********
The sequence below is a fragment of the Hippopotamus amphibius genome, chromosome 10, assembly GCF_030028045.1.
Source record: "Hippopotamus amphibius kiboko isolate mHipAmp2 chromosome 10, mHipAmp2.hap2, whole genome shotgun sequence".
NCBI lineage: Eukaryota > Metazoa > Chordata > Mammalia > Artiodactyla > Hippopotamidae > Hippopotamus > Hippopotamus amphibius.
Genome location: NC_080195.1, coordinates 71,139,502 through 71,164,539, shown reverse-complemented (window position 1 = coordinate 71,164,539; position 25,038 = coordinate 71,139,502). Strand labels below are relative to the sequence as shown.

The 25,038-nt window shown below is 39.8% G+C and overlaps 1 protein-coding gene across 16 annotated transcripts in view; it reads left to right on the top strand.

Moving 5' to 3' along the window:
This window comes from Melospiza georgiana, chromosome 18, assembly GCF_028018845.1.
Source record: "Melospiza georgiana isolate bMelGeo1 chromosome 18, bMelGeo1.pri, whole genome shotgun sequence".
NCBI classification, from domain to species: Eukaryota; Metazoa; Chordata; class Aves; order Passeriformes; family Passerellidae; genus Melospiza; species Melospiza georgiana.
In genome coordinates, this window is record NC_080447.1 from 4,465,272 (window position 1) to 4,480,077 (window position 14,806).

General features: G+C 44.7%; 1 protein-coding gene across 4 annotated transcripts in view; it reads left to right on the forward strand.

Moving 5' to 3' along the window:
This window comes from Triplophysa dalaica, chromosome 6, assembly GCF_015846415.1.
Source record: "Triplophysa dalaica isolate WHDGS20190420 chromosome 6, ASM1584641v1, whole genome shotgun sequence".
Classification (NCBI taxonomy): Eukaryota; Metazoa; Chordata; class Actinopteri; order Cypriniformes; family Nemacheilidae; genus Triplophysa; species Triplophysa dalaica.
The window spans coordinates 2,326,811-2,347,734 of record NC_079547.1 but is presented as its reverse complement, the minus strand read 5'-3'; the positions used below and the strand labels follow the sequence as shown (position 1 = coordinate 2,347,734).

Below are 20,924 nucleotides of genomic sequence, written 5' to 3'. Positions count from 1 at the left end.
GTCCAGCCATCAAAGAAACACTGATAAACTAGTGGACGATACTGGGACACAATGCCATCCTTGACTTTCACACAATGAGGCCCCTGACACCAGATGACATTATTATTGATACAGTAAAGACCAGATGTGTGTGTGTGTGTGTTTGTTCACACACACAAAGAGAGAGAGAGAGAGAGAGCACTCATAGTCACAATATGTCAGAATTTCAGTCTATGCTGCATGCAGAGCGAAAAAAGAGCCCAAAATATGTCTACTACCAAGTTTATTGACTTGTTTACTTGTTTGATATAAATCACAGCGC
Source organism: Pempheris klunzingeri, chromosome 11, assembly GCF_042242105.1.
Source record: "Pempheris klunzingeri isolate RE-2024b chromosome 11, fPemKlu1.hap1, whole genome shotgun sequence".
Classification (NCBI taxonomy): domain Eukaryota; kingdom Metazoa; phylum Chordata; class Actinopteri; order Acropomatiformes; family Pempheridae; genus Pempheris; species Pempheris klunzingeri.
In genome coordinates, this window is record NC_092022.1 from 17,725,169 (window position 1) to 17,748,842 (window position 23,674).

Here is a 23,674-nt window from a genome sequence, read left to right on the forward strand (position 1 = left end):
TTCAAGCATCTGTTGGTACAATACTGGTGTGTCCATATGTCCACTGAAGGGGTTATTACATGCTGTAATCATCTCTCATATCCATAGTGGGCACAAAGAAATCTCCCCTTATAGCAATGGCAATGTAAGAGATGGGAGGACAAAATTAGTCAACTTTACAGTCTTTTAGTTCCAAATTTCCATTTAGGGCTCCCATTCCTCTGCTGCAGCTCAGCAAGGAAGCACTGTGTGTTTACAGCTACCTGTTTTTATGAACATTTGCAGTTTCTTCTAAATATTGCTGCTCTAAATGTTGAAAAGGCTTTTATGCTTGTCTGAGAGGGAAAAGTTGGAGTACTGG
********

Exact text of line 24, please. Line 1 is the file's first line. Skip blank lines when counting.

TTCAAGCATCTGTTGGTACAATACTGGTGTGTCCATATGTCCACTGAAGGGGTTATTACATGCTGTAATCATCTCTCATATCCATAGTGGGCACAAAGAAATCTCCCCTTATAGCAATGGCAATGTAAGAGATGGGAGGACAAAATTAGTCAACTTTACAGTCTTTTAGTTCCAAATTTCCATTTAGGGCTCCCATTCCTCTGCTGCAGCTCAGCAAGGAAGCACTGTGTGTTTACAGCTACCTGTTTTTATGAACATTTGCAGTTTCTTCTAAATATTGCTGCTCTAAATGTTGAAAAGGCTTTTATGCTTGTCTGAGAGGGAAAAGTTGGAGTACTGG